LibrarySearch+ Help

Search strategy options


Phrase Searching

LibrarySearch+ allows for phrase searching with the use of quotes, “ ”.   The query “teacher education” finds results with that phrase.

Boolean Operators

OR, NOT and AND must be written in ALL CAPS.

By default, all terms in a search are combined with the AND operator. To expand the results set, use the OR operator “microcircuits OR nanocircuits” will return items that contain either term.

This can be combined with quoted terms such as “teacher education” OR “educator training”.

To exclude items, use the NOT operator or “-” character before a term. When used in the following query “animal NOT dog” the results will not include the term “dog”.

Wildcard Use

Searches within LS+ can be performed using the wildcards “?” and “*”.

The question mark (?) will match any one character and can be used to find “Olsen” or “Olson” by searching for “Ols?n”.

The asterisk (*) will match zero or more characters within a word or at the end of a word. A search for “Ch*ter” would match “Charter”, “Character”, and “Chapter”. When used at the end of a word, such as “Temp*”, it will match all suffixes “Temptation”, “Temple” and “Temporary”.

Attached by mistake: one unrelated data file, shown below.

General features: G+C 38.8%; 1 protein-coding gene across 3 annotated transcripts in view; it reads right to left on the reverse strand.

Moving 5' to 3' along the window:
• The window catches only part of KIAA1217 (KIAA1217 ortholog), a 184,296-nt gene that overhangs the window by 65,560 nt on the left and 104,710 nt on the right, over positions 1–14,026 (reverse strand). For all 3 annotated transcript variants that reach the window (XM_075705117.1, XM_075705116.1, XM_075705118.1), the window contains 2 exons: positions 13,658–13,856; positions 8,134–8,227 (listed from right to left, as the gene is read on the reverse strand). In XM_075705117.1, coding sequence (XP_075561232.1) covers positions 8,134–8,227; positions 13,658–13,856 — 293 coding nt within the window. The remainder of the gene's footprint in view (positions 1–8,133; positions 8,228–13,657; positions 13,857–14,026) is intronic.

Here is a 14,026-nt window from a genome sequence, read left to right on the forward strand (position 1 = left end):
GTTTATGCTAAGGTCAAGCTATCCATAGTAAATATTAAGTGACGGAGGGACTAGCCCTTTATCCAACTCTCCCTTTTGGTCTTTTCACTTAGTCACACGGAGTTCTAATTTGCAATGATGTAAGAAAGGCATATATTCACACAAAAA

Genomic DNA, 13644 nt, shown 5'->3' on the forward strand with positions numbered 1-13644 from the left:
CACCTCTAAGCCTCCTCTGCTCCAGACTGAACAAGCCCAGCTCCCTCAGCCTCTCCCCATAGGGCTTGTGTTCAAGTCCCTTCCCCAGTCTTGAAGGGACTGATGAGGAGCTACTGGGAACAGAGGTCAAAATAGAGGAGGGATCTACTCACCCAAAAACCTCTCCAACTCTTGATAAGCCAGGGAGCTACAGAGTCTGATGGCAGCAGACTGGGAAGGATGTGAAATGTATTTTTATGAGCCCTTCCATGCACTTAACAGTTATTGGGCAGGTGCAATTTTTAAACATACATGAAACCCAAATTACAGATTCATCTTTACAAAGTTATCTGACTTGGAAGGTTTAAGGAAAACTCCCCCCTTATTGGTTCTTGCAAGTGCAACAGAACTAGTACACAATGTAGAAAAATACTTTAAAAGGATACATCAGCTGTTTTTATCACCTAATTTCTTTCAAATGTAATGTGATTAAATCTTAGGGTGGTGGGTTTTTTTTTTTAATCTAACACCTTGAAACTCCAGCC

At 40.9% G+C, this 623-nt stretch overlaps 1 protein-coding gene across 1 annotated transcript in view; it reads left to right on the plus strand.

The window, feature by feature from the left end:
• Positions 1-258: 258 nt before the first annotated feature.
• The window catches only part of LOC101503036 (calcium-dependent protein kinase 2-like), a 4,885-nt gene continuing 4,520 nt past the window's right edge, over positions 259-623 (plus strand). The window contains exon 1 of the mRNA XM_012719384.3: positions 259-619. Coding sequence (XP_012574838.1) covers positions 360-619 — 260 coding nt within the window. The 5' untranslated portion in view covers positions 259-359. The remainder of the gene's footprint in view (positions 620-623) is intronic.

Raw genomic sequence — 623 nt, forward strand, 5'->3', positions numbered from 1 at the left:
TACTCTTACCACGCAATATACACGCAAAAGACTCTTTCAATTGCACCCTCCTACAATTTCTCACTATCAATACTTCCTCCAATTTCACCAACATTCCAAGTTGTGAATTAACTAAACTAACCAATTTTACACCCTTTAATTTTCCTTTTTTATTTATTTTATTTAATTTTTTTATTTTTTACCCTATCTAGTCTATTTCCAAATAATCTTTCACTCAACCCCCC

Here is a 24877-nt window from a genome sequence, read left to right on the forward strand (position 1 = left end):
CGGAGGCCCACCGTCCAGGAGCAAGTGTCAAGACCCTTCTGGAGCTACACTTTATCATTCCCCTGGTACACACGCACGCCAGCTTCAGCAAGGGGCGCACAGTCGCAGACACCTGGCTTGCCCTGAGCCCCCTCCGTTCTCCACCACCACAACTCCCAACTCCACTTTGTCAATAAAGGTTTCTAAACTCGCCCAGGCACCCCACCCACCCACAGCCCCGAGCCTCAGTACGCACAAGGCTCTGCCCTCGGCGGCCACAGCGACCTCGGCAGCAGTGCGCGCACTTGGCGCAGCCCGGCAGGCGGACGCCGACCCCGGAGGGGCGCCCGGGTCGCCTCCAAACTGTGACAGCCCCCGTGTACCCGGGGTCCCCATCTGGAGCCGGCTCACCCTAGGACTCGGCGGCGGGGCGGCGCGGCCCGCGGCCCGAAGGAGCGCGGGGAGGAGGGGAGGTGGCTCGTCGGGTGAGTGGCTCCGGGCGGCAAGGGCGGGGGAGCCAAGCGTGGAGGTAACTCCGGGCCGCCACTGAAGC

Wildcards cannot be used as the first character of a search nor within a phrase search.

Proximity Operators

Use the tilde (~) character and a number at the end of multiple words to limit results containing query words within close proximity.  When used on the phrase “chloroplast import” ~5, the term chloroplast and the term import will have to be found within 5 words of each other in the document. There must be NO SPACE between any part of the search string.

Increasing the Weight of a Term

Use the ^ character to increase the weight of a specific term. The ^ character should be followed by a weight. When used on the phrase “computer Olson^4” the term “Olson” will have more weight and result relevancy will favor that term.

Searching Specific Fields

The single search box in LS+ (basic search box or keyword search box in advanced search) will search across many fields automatically. For example, entering an ISBN, ISSN, or Call Number will bring back associated records.

You can explicitly search a field using the syntax: “field:(query).” For example, the search ISSN:(1234-5678), finds records that contain that value in the ISSN field.

Searchable fields:

  • Title
  • SubjectTerms
  • Author
  • Publisher
  • PublicationTitle
  • Volume
  • Issue
  • Language
  • Notes
  • ISBN
  • ISSN
  • DOI